IVMS -ICM Examination of the Abdomen

835 views

Published on

IVMS -ICM Examination of the Abdomen

Published in: Education, Health & Medicine
0 Comments
4 Likes
Statistics
Notes
  • Be the first to comment

No Downloads
Views
Total views
835
On SlideShare
0
From Embeds
0
Number of Embeds
15
Actions
Shares
0
Downloads
0
Comments
0
Likes
4
Embeds 0
No embeds

No notes for slide

IVMS -ICM Examination of the Abdomen

  1. 1. Examination of the Abdomen Website: http://ivmsicm.blogspot.com/ 1
  2. 2. Examination of the Abdomen Marc Imhotep Cray, M.D. Companion Online Folder:IVMS-Physical Diagnosis Notes and Reference Resources
  3. 3. Objectives• Describe relevant anatomy and physiology as it pertains to the examination of the abdomen• Demonstrate the steps in examining the abdomen using illustrations and a SP• Review common abnormalities encountered on the Physical Examination of the abdomen 3
  4. 4. Examination of the Abdomen• Introduction: – The Medical History is an account of the events in the pt’s life that have relevance to the mental/physical health of the pt. Accurate information is essential before undertaking the PE of the abdomen. 4
  5. 5. Examination of the Abdomen• Pain is a common symptom of diseases of the abdomen It is important to assess different aspects of a pt’s abdominal pain so that a reasonable Differential Diagnosis can be formulated 5
  6. 6. Examination of the Abdomen• Important aspects of abdominal pain: – Location and radiation of pain – Character of pain (cramping, sharp, dull, burning, constant) – Timing of the pain – Exacerbating/alleviating features – Relationship to food intake – Relationship to defecation 6
  7. 7. Examination of the Abdomen• Important related symptoms/signs in patients with abdominal pain: – Fever/rigors/sweats – Nausea/vomiting – Weight loss – Change in bowel habits – Evidence of GI blood loss (hematemesis, melena,hematochezia, occult loss) 7
  8. 8. Examination of the Abdomen• Physical Examination: – The PE of the abdomen must be performed in an organized, systematic fashion in order to yield accurate and consistent results.Pt should be properly prepared. Pt should be lying supine, relaxed, draped, with hands at sides or crossed on chest. Quiet room/temp. Relaxed, confident examiner. 8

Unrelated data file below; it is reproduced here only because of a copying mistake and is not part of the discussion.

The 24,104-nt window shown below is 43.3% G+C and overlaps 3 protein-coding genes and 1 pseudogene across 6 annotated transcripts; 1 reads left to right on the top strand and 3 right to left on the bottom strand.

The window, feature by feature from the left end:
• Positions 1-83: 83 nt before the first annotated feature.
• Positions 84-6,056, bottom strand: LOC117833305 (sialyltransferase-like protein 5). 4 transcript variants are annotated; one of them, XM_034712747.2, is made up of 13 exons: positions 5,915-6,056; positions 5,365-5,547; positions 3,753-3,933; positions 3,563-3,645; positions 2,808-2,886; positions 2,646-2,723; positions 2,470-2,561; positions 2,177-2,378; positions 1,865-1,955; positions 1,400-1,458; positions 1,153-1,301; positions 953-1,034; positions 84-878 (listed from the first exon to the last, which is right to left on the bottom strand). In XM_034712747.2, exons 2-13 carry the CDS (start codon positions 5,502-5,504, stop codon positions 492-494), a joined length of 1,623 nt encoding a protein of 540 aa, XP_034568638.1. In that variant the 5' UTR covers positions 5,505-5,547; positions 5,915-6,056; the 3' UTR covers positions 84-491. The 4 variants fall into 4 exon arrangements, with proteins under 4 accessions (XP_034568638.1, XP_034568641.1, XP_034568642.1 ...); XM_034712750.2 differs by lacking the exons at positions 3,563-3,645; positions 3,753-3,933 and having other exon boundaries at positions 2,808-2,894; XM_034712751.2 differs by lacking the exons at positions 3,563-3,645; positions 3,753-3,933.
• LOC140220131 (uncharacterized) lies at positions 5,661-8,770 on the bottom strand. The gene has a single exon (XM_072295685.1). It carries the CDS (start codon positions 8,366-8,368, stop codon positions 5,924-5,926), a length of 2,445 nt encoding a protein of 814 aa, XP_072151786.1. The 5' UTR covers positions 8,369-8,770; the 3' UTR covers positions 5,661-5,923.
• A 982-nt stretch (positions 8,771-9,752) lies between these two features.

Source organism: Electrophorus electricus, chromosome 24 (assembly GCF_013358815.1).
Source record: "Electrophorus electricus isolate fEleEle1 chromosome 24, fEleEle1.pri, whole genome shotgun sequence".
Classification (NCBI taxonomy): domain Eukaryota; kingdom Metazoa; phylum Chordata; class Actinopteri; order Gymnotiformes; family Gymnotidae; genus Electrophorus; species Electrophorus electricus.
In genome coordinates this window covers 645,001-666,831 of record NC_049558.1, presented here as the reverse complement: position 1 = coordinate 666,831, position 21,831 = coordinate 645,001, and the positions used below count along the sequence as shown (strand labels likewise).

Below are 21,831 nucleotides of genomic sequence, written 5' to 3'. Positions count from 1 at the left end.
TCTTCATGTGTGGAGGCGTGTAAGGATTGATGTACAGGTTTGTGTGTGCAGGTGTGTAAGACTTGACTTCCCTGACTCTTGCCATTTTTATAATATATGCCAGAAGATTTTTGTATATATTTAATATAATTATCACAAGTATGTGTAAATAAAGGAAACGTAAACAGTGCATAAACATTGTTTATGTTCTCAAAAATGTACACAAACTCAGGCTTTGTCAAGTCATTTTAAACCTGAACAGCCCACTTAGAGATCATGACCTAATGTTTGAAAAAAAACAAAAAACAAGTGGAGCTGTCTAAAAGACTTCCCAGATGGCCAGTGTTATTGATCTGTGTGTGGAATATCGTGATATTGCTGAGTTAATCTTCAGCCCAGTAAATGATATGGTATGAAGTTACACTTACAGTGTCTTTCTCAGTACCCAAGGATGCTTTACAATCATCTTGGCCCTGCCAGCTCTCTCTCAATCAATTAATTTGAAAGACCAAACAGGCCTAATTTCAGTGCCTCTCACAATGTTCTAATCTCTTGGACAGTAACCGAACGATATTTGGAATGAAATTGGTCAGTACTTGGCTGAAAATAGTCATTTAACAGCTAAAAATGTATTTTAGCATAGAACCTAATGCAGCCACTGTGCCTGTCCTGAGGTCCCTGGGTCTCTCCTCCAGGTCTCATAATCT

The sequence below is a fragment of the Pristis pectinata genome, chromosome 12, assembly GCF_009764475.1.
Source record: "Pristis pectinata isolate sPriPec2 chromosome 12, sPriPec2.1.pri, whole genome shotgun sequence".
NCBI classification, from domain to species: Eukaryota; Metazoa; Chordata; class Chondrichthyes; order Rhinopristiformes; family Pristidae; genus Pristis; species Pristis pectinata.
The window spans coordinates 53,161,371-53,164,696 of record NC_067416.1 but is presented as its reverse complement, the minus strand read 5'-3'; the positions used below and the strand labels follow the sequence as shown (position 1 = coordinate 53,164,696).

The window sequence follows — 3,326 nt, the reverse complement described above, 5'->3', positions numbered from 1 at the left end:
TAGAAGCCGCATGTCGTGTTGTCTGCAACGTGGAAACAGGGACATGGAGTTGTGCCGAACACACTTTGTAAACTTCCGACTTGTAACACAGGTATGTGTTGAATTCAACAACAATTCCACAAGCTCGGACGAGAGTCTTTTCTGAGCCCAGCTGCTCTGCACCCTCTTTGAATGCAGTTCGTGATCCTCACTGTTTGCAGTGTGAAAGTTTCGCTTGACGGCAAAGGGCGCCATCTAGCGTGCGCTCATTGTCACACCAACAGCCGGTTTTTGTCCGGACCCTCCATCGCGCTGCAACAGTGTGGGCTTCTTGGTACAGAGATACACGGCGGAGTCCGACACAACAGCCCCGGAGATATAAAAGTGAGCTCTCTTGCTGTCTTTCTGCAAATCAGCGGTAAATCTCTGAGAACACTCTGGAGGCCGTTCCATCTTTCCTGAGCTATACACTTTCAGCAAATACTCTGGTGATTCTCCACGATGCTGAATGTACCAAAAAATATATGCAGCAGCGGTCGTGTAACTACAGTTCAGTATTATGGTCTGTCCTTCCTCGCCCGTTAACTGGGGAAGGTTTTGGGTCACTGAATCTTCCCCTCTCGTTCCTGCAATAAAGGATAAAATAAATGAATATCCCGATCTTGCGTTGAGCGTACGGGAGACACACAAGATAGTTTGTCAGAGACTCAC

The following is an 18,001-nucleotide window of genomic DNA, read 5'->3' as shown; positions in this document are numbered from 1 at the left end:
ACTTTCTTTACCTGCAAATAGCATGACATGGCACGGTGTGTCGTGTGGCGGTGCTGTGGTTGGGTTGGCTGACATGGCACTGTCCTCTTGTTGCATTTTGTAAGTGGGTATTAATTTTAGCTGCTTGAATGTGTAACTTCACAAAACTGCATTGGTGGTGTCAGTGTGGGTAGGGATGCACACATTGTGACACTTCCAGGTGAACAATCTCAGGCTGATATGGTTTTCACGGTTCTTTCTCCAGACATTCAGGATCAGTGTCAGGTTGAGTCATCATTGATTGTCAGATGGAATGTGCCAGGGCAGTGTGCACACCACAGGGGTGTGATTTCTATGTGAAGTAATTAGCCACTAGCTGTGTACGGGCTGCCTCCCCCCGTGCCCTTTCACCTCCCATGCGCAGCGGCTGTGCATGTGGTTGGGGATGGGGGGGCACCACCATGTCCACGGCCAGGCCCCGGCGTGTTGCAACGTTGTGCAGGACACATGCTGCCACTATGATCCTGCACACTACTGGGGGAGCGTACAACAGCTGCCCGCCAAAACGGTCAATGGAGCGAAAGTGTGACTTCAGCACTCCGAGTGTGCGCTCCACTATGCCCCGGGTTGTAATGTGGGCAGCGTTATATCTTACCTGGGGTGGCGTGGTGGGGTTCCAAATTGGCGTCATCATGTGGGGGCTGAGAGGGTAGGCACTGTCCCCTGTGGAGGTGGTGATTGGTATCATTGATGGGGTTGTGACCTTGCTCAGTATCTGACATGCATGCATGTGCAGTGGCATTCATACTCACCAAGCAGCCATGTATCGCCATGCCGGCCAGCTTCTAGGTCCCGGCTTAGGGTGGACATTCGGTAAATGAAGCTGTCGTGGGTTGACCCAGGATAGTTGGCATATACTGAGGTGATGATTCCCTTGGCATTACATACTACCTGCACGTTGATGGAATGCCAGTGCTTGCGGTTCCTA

9. 9. Examination of the Abdomen• Physical Examinationof the Abdomen is conducted in four parts – Inspection/observation – Auscultation – Percussion – Palpation 9
  10. 10. 10
  11. 11. 11
  12. 12. Examination of the Abdomen• For descriptive purposes, the abdomen is divided into four quadrants – RUQ,LUQ,RLQ,LLQ – Epigastric,umbilical, periumbilical, suprapubic are terms also used by clinicians to describe symptoms and findings in those specific regions 12
  13. 13. 13
  14. 14. 14
  15. 15. Examination of the Abdomen• Inspection/Observation (#40) – Inspect the contour of the abdomen. It may be flat, rounded, protuberant, or scaphoid – Are there any visible pulsations/masses? – Do the flanks bulge (ascites)? – Inspect skin (scars,striae,veins,rashes) – Inspect umbilicus 15
  16. 16. 16
  17. 17. Examination of the Abdomen• Auscultation (#41) – Useful in assessing bowel motility and vascular bruits – Note frequency/character of the bowel sounds (borborygmi) with stethoscope. Listen in one spot. Listen for bruits. – No particular bowel sound is diagnostic but rushes and high pitched tinkles suggest obstructed gut. 17
  18. 18. 18
  19. 19. Examination of the Abdomen• Palpation (#43-#50) – Palpate lightly then deeply in all four quadrants – Differentiate between voluntary and involuntary guarding – If a mass is detected note its location, size, shape, consistency, tenderness, pulsation, and mobility 19